The snow and freezing air that came through Bangor on Friday have delayed by a couple days a large, ongoing project to repair the downtown infrastructure and roads.
But city engineer John Theriault is cautiously optimistic the work will still be finished by the targeted end date of Nov. 30.
Workers have already installed new water, sewer and stormwater pipes, and paved Park, French and Harlow streets, Theriault said. But they must still complete State, York and Exchange streets, which he estimated could take one more day.
“If we can get that one day of paving before the paving plants close in two weeks, we’ll do it,” Theriault said. “I’m hopeful we can do it.”
The one variable that could threaten that outcome is weather. On Friday, Theriault hoped that the falling snow would not turn out as heavy as predicted and that it would be followed by warmer air.
“The snow isn’t helping,” he said Friday. “At the start of the week, we were looking to pave everything this Saturday, but the weather put the kibosh on that. Now we’re looking to next week. We’re hoping tomorrow is a beautiful day, and the sun comes out and melts the snow.”
While the optimal temperature for paving is above 40 degrees, Theriault said it can be done in the mid-30s, although the materials would be harder to work with in that case.
Right now, the unpaved sections of road are either covered in a dark binding material that resembles asphalt or have been milled down to a rough, ridged texture.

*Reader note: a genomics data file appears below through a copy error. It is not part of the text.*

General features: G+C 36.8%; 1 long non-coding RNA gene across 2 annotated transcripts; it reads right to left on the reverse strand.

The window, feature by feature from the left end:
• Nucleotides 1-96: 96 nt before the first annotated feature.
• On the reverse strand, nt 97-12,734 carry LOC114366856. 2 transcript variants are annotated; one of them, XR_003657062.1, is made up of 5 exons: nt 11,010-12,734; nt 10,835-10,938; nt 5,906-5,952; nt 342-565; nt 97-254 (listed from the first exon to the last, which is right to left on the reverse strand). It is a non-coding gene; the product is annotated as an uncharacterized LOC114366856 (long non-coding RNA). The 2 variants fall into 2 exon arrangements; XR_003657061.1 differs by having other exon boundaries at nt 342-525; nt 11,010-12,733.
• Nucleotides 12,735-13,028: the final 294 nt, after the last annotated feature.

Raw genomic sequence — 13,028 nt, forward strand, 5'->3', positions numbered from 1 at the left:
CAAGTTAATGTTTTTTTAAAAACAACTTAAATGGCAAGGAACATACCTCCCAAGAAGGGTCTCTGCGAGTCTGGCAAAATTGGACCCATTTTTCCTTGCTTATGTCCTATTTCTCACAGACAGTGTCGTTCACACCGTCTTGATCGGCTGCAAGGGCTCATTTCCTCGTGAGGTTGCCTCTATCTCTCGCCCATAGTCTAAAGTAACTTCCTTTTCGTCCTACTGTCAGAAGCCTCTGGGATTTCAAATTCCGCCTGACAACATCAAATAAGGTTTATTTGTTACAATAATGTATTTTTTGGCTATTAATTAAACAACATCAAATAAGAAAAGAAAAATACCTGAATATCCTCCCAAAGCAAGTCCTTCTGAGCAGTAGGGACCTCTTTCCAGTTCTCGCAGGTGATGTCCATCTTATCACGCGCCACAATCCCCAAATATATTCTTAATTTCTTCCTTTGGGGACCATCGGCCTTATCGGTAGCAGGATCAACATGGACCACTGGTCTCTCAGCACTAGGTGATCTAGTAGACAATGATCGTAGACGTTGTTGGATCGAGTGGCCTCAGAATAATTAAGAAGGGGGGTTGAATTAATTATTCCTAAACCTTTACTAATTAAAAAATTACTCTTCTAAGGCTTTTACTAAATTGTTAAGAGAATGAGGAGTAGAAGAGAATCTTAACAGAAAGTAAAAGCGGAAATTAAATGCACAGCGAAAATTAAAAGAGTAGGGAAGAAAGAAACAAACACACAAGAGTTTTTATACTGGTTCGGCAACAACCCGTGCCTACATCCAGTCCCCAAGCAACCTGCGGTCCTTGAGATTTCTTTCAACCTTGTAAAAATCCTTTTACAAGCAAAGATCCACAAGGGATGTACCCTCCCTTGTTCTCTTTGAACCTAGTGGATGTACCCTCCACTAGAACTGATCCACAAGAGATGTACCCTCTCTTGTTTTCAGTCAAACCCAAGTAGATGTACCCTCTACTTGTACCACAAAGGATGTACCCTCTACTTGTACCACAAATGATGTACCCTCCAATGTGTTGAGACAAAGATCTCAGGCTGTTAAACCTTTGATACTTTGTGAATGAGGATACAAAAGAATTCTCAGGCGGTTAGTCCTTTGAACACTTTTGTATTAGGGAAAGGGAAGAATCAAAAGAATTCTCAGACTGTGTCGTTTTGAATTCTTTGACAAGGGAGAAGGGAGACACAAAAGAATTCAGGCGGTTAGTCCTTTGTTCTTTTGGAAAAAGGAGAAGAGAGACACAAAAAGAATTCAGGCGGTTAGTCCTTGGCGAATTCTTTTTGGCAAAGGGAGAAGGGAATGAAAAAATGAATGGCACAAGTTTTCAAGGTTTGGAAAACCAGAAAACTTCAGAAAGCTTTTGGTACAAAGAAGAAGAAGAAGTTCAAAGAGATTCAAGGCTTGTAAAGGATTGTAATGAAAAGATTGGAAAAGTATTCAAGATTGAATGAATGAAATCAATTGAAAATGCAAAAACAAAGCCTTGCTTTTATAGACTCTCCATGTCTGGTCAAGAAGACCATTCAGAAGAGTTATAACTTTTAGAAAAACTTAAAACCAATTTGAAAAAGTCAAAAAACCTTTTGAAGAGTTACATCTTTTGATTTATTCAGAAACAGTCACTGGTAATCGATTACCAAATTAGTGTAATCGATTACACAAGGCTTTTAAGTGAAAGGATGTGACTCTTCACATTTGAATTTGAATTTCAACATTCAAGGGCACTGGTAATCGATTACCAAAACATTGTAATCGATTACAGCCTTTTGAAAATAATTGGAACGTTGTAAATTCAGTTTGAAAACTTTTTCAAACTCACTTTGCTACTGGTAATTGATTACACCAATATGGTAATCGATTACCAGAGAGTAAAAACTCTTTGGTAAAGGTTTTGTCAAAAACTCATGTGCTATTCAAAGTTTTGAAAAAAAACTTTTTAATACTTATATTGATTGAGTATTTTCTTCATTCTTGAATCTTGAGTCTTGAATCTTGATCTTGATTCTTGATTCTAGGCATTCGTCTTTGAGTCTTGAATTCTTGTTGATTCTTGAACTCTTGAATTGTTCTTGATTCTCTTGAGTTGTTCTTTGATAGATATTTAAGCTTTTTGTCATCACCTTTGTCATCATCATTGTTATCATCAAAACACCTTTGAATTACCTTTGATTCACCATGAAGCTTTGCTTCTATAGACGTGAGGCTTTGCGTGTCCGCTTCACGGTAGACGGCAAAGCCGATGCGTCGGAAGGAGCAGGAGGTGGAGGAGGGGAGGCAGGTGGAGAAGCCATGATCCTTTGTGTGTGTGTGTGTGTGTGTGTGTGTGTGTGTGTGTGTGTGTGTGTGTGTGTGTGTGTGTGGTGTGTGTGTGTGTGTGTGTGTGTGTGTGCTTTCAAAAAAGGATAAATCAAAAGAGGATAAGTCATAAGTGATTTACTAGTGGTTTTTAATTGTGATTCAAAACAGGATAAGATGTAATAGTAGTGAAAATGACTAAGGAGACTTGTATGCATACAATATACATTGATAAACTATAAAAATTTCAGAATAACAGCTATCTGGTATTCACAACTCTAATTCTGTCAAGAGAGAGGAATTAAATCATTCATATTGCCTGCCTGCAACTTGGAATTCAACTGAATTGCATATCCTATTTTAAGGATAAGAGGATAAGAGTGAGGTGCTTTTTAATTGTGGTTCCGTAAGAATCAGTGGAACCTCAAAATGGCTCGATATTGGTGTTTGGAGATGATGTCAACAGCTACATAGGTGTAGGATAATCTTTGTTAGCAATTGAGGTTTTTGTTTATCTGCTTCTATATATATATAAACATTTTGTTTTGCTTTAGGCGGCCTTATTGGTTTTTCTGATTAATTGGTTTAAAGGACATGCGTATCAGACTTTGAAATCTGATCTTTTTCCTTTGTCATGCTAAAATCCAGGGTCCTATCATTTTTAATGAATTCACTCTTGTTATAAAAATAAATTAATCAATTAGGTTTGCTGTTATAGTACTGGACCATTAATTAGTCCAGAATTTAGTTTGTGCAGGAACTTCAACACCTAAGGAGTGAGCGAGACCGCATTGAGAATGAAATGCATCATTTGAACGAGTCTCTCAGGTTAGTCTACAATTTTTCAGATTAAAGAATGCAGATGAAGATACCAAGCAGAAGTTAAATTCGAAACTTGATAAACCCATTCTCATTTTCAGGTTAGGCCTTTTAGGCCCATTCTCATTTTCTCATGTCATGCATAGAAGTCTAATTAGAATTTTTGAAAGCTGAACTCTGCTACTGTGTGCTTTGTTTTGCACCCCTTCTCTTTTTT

If the city can’t finish the paving by the end of this month, it will take steps to stabilize those sections of road for winter and finish the work in spring, Theriault said. That would include placing shims around the edges of manhole covers and other obstructions — which the city also did ahead of Friday’s storm — so that snow plows won’t be affected.
At the moment, there’s also unrelated road work happening around the intersection of Hammond and Union streets, where the Bangor Water District is installing a new sewer line, Theriault said.
The work was originally set to end in the middle of October, but the scope of the project grew over time, with the contract increasing from $1.9 million to $2.6 million, according to Theriault. Among the additional work is the installation of heated sidewalks along Exchange Street, as part of a test case for city officials and business owners.
The project will also improve the sidewalks along the downtown roads. However, some finishing touches, such as brickwork and landscaping, will probably wait until spring.
Downtown denizens and businesses have generally been understanding of the disruptions from the project, given that it is contributing to the overall improvement of the neighborhood. But Theriault recognizes the interruptions have irked some people.
“The city appreciates everyone’s patience,” he said. “It’s been a hard project and a complicated project. The weather for the end of the construction season has been challenging as well. I know it’s been hard on the residents and the business owners.”